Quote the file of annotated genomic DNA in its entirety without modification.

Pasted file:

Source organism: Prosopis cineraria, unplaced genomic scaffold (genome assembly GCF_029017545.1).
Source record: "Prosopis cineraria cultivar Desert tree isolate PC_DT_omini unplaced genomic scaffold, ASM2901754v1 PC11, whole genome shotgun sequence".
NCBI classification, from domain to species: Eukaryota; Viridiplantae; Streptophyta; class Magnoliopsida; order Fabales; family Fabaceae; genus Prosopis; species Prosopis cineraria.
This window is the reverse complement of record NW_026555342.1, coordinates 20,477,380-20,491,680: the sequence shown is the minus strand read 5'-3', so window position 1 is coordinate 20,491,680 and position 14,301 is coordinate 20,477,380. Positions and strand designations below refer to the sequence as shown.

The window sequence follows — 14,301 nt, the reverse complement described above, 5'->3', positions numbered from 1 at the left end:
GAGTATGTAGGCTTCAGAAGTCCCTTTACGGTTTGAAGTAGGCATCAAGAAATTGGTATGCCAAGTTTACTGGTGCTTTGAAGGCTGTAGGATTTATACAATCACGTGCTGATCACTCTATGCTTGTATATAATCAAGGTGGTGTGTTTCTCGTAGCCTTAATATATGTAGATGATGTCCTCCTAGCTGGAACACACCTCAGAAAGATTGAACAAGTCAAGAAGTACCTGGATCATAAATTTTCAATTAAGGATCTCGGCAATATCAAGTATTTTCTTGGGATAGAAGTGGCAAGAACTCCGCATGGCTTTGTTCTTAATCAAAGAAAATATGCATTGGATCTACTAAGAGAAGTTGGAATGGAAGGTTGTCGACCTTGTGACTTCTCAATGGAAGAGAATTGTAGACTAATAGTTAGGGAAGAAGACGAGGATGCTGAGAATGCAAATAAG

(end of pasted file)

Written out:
Source organism: Prosopis cineraria, unplaced genomic scaffold (genome assembly GCF_029017545.1).
Source record: "Prosopis cineraria cultivar Desert tree isolate PC_DT_omini unplaced genomic scaffold, ASM2901754v1 PC11, whole genome shotgun sequence".
NCBI classification, from domain to species: Eukaryota; Viridiplantae; Streptophyta; class Magnoliopsida; order Fabales; family Fabaceae; genus Prosopis; species Prosopis cineraria.
This window is the reverse complement of record NW_026555342.1, coordinates 20,477,380-20,491,680: the sequence shown is the minus strand read 5'-3', so window position 1 is coordinate 20,491,680 and position 14,301 is coordinate 20,477,380. Positions and strand designations below refer to the sequence as shown.

The window sequence follows — 14,301 nt, the reverse complement described above, 5'->3', positions numbered from 1 at the left end:
GAGTATGTAGGCTTCAGAAGTCCCTTTACGGTTTGAAGTAGGCATCAAGAAATTGGTATGCCAAGTTTACTGGTGCTTTGAAGGCTGTAGGATTTATACAATCACGTGCTGATCACTCTATGCTTGTATATAATCAAGGTGGTGTGTTTCTCGTAGCCTTAATATATGTAGATGATGTCCTCCTAGCTGGAACACACCTCAGAAAGATTGAACAAGTCAAGAAGTACCTGGATCATAAATTTTCAATTAAGGATCTCGGCAATATCAAGTATTTTCTTGGGATAGAAGTGGCAAGAACTCCGCATGGCTTTGTTCTTAATCAAAGAAAATATGCATTGGATCTACTAAGAGAAGTTGGAATGGAAGGTTGTCGACCTTGTGACTTCTCAATGGAAGAGAATTGTAGACTAATAGTTAGGGAAGAAGACGAGGATGCTGAGAATGCAAATAAG